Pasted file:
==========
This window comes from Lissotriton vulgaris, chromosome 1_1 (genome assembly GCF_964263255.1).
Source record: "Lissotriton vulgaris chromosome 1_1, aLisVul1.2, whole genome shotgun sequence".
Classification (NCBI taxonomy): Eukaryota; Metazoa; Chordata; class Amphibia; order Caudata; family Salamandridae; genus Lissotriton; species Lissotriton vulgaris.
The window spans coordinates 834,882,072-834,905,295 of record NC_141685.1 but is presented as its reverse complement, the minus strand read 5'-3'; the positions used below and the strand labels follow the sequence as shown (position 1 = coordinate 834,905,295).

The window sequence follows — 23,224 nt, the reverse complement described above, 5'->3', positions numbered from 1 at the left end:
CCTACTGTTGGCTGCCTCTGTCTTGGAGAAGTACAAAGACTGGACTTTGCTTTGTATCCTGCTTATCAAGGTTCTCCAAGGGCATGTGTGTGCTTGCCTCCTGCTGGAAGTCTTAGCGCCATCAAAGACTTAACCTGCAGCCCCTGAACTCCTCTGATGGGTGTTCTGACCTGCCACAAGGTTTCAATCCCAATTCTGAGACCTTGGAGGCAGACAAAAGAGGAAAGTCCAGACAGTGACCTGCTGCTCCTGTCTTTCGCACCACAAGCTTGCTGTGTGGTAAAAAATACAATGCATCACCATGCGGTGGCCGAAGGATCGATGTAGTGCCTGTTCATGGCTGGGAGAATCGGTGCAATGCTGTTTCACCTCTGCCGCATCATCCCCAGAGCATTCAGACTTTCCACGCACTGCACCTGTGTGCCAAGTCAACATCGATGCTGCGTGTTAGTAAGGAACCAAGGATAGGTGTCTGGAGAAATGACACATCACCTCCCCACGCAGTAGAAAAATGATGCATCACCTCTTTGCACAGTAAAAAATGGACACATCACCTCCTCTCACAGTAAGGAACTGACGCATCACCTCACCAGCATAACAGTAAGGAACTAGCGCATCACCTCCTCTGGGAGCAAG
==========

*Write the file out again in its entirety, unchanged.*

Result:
This window comes from Lissotriton vulgaris, chromosome 1_1 (genome assembly GCF_964263255.1).
Source record: "Lissotriton vulgaris chromosome 1_1, aLisVul1.2, whole genome shotgun sequence".
Classification (NCBI taxonomy): Eukaryota; Metazoa; Chordata; class Amphibia; order Caudata; family Salamandridae; genus Lissotriton; species Lissotriton vulgaris.
The window spans coordinates 834,882,072-834,905,295 of record NC_141685.1 but is presented as its reverse complement, the minus strand read 5'-3'; the positions used below and the strand labels follow the sequence as shown (position 1 = coordinate 834,905,295).

The window sequence follows — 23,224 nt, the reverse complement described above, 5'->3', positions numbered from 1 at the left end:
CCTACTGTTGGCTGCCTCTGTCTTGGAGAAGTACAAAGACTGGACTTTGCTTTGTATCCTGCTTATCAAGGTTCTCCAAGGGCATGTGTGTGCTTGCCTCCTGCTGGAAGTCTTAGCGCCATCAAAGACTTAACCTGCAGCCCCTGAACTCCTCTGATGGGTGTTCTGACCTGCCACAAGGTTTCAATCCCAATTCTGAGACCTTGGAGGCAGACAAAAGAGGAAAGTCCAGACAGTGACCTGCTGCTCCTGTCTTTCGCACCACAAGCTTGCTGTGTGGTAAAAAATACAATGCATCACCATGCGGTGGCCGAAGGATCGATGTAGTGCCTGTTCATGGCTGGGAGAATCGGTGCAATGCTGTTTCACCTCTGCCGCATCATCCCCAGAGCATTCAGACTTTCCACGCACTGCACCTGTGTGCCAAGTCAACATCGATGCTGCGTGTTAGTAAGGAACCAAGGATAGGTGTCTGGAGAAATGACACATCACCTCCCCACGCAGTAGAAAAATGATGCATCACCTCTTTGCACAGTAAAAAATGGACACATCACCTCCTCTCACAGTAAGGAACTGACGCATCACCTCACCAGCATAACAGTAAGGAACTAGCGCATCACCTCCTCTGGGAGCAAG